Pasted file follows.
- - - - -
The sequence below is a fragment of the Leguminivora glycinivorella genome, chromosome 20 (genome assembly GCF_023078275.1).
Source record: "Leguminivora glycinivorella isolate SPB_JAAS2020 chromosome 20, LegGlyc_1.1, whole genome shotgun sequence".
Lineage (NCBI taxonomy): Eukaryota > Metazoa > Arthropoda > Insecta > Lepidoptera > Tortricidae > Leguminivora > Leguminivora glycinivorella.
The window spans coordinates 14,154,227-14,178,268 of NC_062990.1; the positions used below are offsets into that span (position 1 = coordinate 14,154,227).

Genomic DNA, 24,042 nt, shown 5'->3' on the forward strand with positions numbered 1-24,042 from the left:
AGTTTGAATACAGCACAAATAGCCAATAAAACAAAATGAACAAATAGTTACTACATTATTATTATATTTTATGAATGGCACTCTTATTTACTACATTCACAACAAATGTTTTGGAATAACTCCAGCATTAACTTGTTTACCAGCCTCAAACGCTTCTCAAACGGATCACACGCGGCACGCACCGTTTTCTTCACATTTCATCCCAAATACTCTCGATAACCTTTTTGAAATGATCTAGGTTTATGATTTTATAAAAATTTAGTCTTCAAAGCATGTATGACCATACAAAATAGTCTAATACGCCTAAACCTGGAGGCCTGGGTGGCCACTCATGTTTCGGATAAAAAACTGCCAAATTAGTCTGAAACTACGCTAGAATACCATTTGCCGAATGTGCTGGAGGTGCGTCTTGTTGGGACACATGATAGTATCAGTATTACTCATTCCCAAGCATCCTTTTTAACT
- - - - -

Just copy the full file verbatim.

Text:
The sequence below is a fragment of the Leguminivora glycinivorella genome, chromosome 20 (genome assembly GCF_023078275.1).
Source record: "Leguminivora glycinivorella isolate SPB_JAAS2020 chromosome 20, LegGlyc_1.1, whole genome shotgun sequence".
Lineage (NCBI taxonomy): Eukaryota > Metazoa > Arthropoda > Insecta > Lepidoptera > Tortricidae > Leguminivora > Leguminivora glycinivorella.
The window spans coordinates 14,154,227-14,178,268 of NC_062990.1; the positions used below are offsets into that span (position 1 = coordinate 14,154,227).

Genomic DNA, 24,042 nt, shown 5'->3' on the forward strand with positions numbered 1-24,042 from the left:
AGTTTGAATACAGCACAAATAGCCAATAAAACAAAATGAACAAATAGTTACTACATTATTATTATATTTTATGAATGGCACTCTTATTTACTACATTCACAACAAATGTTTTGGAATAACTCCAGCATTAACTTGTTTACCAGCCTCAAACGCTTCTCAAACGGATCACACGCGGCACGCACCGTTTTCTTCACATTTCATCCCAAATACTCTCGATAACCTTTTTGAAATGATCTAGGTTTATGATTTTATAAAAATTTAGTCTTCAAAGCATGTATGACCATACAAAATAGTCTAATACGCCTAAACCTGGAGGCCTGGGTGGCCACTCATGTTTCGGATAAAAAACTGCCAAATTAGTCTGAAACTACGCTAGAATACCATTTGCCGAATGTGCTGGAGGTGCGTCTTGTTGGGACACATGATAGTATCAGTATTACTCATTCCCAAGCATCCTTTTTAACT